pep proposal : A date object for the standard library

Harald Hanche-Olsen hanche at
Sat Dec 8 07:29:20 EST 2001

+ Chris Barker <chrishbarker at>:

| Harald Hanche-Olsen wrote:
| I think that keeping calendrical calculations and time issues
| > strictly separate is a good idea myself.  I would even go so far
| > as to suggest a completely separate module just for dates and
| > calendars. [...]
| I disagree. A Date module that doesn't even understand hours would
| have pretty limited usefulness.

Not at all.  Dates are important.  Interest is still charged by the
day, not by the hour, AFAIK.  And many historical events are tied to
dates more than to the hour.  Similarly with project deadlines.  Most
of the items on my to do list, if they have a deadline associated with
them at all, need to be done before a special date, not some specific
hour or minute on that day.  There must be loads of other examples,
even if you and I can't think of them off-hand.

| > An advantage of this scheme is that a date module
| > has at least a chance of becoming simple enough to become a part of
| > python.  I will make no such assertions about time.
| It has to be both simple and useful. I think it would fail the useful
| test.

I tried to argue against that point above, but I would not at all
suggest we should stop with the dates module:  If a really good one
can be made, it could be a stable foundation on which to build the
time module.  The latter is so tricky and full of pitfalls, you really
need to have nailed down the date part firmly before you even begin
the attempt.

| A DateTime module that doesn't resolve any finer than seconds would
| be very usefull, and I think doable. With all this leap-second
| stuff, resolving finer than that just isn't worth it.

Well, the leap-second stuff is per definition a visible problem at the
seconds level, so you just can't avoid thinking about it.  And once
you know how to deal with seconds, handling sub-second timing is a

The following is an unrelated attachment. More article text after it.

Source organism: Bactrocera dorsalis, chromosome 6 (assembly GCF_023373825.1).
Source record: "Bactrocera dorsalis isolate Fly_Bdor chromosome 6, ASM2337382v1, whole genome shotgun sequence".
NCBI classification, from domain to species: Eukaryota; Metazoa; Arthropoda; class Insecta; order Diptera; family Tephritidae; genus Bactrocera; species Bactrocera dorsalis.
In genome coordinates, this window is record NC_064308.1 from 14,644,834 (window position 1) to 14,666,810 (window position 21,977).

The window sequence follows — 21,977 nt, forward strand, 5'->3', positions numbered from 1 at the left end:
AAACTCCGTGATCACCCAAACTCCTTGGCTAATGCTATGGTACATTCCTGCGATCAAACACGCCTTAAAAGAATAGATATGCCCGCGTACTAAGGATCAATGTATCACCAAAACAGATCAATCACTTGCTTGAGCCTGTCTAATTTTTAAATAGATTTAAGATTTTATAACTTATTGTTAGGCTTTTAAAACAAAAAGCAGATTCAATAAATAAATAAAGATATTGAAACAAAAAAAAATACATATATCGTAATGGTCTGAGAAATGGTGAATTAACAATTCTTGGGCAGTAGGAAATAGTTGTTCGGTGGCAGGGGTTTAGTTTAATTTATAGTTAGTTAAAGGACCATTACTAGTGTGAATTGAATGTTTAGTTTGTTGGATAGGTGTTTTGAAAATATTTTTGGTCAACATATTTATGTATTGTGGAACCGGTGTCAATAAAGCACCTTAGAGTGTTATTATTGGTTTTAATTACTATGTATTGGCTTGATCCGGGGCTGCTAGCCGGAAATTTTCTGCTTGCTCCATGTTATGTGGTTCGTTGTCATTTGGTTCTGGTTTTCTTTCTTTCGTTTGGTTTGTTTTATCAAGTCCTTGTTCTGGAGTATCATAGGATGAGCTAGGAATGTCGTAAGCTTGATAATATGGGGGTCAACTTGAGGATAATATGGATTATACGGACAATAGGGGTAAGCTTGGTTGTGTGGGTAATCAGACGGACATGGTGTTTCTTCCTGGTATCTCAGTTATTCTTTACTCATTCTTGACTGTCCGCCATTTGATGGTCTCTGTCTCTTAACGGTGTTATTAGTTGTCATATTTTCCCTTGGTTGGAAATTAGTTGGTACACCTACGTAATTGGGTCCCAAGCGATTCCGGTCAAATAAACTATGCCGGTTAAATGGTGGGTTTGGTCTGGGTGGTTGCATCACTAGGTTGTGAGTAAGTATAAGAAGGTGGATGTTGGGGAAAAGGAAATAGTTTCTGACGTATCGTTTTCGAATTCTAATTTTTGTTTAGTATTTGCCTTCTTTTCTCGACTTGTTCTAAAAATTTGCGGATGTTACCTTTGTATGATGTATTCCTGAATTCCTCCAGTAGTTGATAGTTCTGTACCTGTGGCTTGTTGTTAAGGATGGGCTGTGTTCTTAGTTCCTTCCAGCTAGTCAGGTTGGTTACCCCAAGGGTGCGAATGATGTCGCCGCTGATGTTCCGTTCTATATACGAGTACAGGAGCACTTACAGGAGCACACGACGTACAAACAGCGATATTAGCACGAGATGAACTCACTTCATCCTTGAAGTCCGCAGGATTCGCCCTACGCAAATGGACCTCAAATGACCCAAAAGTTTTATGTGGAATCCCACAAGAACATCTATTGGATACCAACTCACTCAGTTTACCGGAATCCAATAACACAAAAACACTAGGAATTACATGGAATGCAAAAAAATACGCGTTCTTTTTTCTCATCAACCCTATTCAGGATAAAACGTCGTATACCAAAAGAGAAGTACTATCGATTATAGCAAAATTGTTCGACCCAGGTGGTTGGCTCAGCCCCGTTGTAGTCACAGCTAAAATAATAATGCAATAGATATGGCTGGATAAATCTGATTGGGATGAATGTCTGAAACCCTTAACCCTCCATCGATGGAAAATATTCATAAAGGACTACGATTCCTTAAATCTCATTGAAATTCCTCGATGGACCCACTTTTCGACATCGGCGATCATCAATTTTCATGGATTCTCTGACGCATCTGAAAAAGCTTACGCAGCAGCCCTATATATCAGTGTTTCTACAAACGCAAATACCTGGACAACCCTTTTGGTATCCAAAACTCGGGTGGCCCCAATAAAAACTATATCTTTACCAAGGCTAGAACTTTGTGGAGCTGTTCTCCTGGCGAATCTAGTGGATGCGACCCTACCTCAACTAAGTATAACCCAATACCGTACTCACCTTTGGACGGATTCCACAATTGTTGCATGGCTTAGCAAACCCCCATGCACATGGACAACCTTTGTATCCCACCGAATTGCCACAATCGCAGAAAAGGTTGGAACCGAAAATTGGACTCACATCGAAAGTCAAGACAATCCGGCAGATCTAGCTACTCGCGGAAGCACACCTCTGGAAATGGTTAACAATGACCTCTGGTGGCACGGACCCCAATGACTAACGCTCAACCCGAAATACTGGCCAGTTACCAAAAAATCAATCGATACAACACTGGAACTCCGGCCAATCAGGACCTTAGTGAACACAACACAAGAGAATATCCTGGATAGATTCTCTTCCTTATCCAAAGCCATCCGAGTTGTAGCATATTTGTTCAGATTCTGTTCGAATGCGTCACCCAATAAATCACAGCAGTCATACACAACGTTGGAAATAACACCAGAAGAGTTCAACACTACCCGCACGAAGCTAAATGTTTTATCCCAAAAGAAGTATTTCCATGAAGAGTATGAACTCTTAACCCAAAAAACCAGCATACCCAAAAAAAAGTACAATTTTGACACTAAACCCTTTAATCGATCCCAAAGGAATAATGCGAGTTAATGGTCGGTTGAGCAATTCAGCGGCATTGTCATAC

totally trivial exercise, hardly worth arguing about.

Even resolving hours can be hard enough, given the way politicians
like to fool around with daylight saving time.  Do you know how to
convert 2008-10-02 14:30 CET to UTC?  I certainly don't.  CET is
Central European time.  By present rules, daylight saving time will be
in effect on that date, so the time would be 2008-10-02 12:30 UTC.
But if politicians change back to the older rule of ending daylight
saving time on the last Sunday of September, or if they abolish
daylight saving time altogether, the right answer is 2008-10-02 13:30
UTC.  What should the module do if you ask it to do the conversion?
It might silently assume today's rule will be in effect, it might
print a warning, or it might raise an exception.  Or it might ignore
the problem altogether, by only allowing numeric time zones, thus
abdicating the responsibility and leaving it up to the application
developer.  I find none of the alternatives really appealing.

Just have a look at Arthur Olson's timezone library some day, and
shudder.  The current version of the zoneinfo files total over 8000
lines - admittedly almost half of it is comments, but this is work you
just don't want to duplicate.

* Harald Hanche-Olsen     <URL:>
- Yes it works in practice - but does it work in theory?

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